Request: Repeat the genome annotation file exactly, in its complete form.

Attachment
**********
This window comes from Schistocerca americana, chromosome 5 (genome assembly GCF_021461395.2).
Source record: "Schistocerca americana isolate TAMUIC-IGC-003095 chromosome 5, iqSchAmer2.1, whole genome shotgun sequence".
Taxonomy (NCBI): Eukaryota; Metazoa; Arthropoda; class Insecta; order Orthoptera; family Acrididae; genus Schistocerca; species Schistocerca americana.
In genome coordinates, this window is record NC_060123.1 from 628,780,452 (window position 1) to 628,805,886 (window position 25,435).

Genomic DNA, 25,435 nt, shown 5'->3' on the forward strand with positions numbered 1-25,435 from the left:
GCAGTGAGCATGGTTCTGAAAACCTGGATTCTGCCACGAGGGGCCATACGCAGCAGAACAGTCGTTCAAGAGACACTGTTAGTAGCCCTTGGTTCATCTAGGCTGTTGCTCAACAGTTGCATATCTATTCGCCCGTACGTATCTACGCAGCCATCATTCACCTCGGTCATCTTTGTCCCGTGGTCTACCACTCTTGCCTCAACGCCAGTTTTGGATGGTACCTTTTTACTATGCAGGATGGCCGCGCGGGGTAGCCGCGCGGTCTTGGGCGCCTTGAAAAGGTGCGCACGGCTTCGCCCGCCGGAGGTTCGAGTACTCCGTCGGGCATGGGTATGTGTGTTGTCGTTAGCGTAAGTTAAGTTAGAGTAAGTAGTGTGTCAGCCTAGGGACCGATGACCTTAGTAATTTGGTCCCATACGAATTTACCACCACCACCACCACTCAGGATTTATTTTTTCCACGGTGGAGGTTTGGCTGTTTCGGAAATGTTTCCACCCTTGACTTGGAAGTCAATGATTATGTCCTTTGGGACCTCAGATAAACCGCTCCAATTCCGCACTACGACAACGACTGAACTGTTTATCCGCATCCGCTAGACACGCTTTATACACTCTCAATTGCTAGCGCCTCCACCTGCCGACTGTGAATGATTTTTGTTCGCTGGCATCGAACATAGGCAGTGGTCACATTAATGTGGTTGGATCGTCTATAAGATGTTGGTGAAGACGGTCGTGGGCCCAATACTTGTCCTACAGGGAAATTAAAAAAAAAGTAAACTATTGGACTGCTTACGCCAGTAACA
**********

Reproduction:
This window comes from Schistocerca americana, chromosome 5 (genome assembly GCF_021461395.2).
Source record: "Schistocerca americana isolate TAMUIC-IGC-003095 chromosome 5, iqSchAmer2.1, whole genome shotgun sequence".
Taxonomy (NCBI): Eukaryota; Metazoa; Arthropoda; class Insecta; order Orthoptera; family Acrididae; genus Schistocerca; species Schistocerca americana.
In genome coordinates, this window is record NC_060123.1 from 628,780,452 (window position 1) to 628,805,886 (window position 25,435).

Genomic DNA, 25,435 nt, shown 5'->3' on the forward strand with positions numbered 1-25,435 from the left:
GCAGTGAGCATGGTTCTGAAAACCTGGATTCTGCCACGAGGGGCCATACGCAGCAGAACAGTCGTTCAAGAGACACTGTTAGTAGCCCTTGGTTCATCTAGGCTGTTGCTCAACAGTTGCATATCTATTCGCCCGTACGTATCTACGCAGCCATCATTCACCTCGGTCATCTTTGTCCCGTGGTCTACCACTCTTGCCTCAACGCCAGTTTTGGATGGTACCTTTTTACTATGCAGGATGGCCGCGCGGGGTAGCCGCGCGGTCTTGGGCGCCTTGAAAAGGTGCGCACGGCTTCGCCCGCCGGAGGTTCGAGTACTCCGTCGGGCATGGGTATGTGTGTTGTCGTTAGCGTAAGTTAAGTTAGAGTAAGTAGTGTGTCAGCCTAGGGACCGATGACCTTAGTAATTTGGTCCCATACGAATTTACCACCACCACCACCACTCAGGATTTATTTTTTCCACGGTGGAGGTTTGGCTGTTTCGGAAATGTTTCCACCCTTGACTTGGAAGTCAATGATTATGTCCTTTGGGACCTCAGATAAACCGCTCCAATTCCGCACTACGACAACGACTGAACTGTTTATCCGCATCCGCTAGACACGCTTTATACACTCTCAATTGCTAGCGCCTCCACCTGCCGACTGTGAATGATTTTTGTTCGCTGGCATCGAACATAGGCAGTGGTCACATTAATGTGGTTGGATCGTCTATAAGATGTTGGTGAAGACGGTCGTGGGCCCAATACTTGTCCTACAGGGAAATTAAAAAAAAAGTAAACTATTGGACTGCTTACGCCAGTAACA